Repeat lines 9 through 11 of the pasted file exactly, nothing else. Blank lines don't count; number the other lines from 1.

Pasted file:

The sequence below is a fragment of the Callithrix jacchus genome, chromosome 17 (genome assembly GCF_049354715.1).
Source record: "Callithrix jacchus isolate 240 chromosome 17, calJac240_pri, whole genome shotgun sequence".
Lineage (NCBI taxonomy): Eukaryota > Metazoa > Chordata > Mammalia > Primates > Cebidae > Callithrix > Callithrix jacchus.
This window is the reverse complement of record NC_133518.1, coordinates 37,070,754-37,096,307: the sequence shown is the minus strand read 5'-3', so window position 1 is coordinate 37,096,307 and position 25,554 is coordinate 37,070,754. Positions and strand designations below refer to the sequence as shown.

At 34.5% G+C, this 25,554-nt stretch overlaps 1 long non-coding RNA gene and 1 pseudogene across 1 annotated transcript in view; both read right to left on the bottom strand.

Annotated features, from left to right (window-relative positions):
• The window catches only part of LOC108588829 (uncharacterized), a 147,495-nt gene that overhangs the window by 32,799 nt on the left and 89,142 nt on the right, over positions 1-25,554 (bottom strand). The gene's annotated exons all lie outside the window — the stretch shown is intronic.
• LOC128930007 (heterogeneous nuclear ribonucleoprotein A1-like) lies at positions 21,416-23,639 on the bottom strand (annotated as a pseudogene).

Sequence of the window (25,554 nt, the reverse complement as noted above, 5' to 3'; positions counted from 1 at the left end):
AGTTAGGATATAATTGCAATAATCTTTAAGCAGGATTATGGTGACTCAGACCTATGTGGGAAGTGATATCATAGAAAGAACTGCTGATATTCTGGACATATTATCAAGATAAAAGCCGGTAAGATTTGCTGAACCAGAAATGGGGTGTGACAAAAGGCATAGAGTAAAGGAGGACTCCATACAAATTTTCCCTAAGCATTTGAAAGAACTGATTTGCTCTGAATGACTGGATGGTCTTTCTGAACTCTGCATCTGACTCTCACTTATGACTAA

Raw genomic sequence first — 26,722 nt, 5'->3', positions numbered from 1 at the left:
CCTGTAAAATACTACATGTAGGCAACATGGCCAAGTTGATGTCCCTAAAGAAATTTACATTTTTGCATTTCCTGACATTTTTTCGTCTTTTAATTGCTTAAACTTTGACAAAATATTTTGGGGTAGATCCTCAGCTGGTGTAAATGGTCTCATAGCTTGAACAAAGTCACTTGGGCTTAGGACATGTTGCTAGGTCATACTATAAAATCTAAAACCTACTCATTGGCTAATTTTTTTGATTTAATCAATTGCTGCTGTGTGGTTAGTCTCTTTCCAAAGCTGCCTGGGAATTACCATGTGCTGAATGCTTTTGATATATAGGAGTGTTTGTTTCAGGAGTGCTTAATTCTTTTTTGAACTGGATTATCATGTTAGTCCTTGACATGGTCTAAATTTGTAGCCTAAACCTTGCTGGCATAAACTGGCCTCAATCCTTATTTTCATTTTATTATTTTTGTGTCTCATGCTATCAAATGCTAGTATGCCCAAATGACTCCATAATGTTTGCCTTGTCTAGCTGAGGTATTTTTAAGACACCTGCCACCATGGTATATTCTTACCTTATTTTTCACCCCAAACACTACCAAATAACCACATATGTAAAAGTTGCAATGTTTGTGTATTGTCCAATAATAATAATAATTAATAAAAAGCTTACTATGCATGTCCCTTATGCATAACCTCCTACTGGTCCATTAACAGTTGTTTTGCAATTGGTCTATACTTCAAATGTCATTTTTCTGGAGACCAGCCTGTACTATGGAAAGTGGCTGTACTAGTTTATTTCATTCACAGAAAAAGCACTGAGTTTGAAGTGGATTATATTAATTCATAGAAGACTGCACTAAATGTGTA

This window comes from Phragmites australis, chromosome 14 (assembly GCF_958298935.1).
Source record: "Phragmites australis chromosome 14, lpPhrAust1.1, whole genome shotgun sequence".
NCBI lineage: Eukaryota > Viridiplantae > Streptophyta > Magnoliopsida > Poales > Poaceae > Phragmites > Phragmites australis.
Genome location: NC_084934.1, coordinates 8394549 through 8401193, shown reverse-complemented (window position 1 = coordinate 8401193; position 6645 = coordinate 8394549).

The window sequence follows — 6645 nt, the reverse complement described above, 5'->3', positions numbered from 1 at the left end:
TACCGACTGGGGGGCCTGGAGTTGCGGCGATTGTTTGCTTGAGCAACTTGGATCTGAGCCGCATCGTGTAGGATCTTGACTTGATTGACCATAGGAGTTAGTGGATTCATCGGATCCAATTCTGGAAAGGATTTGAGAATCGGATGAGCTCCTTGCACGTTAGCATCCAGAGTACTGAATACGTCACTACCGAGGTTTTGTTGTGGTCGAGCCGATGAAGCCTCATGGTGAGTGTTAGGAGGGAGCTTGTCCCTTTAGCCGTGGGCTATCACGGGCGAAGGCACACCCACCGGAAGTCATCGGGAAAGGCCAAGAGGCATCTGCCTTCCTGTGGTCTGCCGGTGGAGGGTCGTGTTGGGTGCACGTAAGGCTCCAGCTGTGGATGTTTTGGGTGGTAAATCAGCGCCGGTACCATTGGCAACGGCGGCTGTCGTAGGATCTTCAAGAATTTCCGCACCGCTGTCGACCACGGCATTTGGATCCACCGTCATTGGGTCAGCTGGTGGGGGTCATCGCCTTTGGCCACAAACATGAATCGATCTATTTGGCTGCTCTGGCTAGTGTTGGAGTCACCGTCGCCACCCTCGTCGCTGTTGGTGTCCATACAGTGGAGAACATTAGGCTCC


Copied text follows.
Sequence of the window (25,554 nt, the reverse complement as noted above, 5' to 3'; positions counted from 1 at the left end):
AGTTAGGATATAATTGCAATAATCTTTAAGCAGGATTATGGTGACTCAGACCTATGTGGGAAGTGATATCATAGAAAGAACTGCTGATATTCTGGACATATTATCAAGATAAAAGCCGGTAAGATTTGCTGAACCAGAAATGGGGTGTGACAAAAGGCATAGAGTAAAGGAGGACTCCATACAAATTTTCCCTAAGCATTTGAAAGAACTGATTTGCTCTGAATGACTGGATGGTCTTTCTGAACTCTGCATCTGACTCTCACTTATGACTAA

Raw genomic sequence first — 26,722 nt, 5'->3', positions numbered from 1 at the left: